Newt Gingrich's recent rise in the polls defied the expectations of most political observers, who declared Gingrich's candidacy dead in the water after its rocky start in May. In July, Elephant Watcher correctly predicted that Gingrich's poll numbers would stay down in the summer and then rise during the autumn of 2011. However, Elephant Watcher also predicted that Gingrich's numbers will then fall when he comes under scrutiny.
Still, the fact that Gingrich is now considered among the frontrunners is a remarkable turnaround. Such unlikely transformations reflect the unpredictable nature of the political world. As an illustration, consider the following cartoon from Mad Magazine. Mad is a long-running humor magazine founded in the 1950s. One of its recurring features was to draw a tombstone for a celebrity, with the odds of various causes of death included. Each "death" scenario is intended to poke fun at some aspect of the celebrity's persona.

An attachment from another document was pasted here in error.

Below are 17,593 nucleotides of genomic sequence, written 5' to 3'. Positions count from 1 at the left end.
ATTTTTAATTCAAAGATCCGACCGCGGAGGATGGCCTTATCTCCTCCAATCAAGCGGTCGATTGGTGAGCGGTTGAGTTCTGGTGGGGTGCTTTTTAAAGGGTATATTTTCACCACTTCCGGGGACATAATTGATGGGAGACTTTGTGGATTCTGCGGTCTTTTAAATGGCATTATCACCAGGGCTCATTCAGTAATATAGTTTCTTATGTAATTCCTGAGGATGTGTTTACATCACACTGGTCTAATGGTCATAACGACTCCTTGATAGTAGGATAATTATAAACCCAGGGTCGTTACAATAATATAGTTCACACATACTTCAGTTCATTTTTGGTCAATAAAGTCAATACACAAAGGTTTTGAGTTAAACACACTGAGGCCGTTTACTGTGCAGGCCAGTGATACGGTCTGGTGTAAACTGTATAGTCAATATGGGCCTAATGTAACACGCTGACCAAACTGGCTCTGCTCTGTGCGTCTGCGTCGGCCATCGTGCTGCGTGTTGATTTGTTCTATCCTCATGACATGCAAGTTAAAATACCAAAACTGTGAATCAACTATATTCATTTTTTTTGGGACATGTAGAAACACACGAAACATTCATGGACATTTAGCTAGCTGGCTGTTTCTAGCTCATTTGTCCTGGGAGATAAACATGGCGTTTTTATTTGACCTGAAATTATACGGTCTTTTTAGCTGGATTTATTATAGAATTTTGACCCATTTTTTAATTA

Here is Gingrich's tombstone, from the August 1998 issue of Mad:
The three unlikeliest events, with odds of millions or billions to one, are ironic in hindsight. In the wake of the Monica Lewinsky scandal, the artist jokes that Gingrich's interns would never sleep with him (unlike the ostensibly charming and attractive Bill Clinton). Unbeknownst to the general public, Gingrich was in fact carrying on his own affair with a Congressional staffer at the time (she is currently married to Gingrich).
The cartoon also references the ethics charges pending against Gingrich. In fact, Gingrich was exonerated. Eighty-four ethics charges were filed against Gingrich, eighty-three of which were later dropped. The remaining charge involved running a college course out of a tax-exempt organization; this would have violated tax law if the course were deemed a political purpose. The IRS later ruled that there was no violation.
Finally, the cartoon jokes about Gingrich's fall from grace in the Republican Party, with heavy odds against his ever winning the Republican nomination for president in the future. Gingrich is still a long-shot, but one never knows...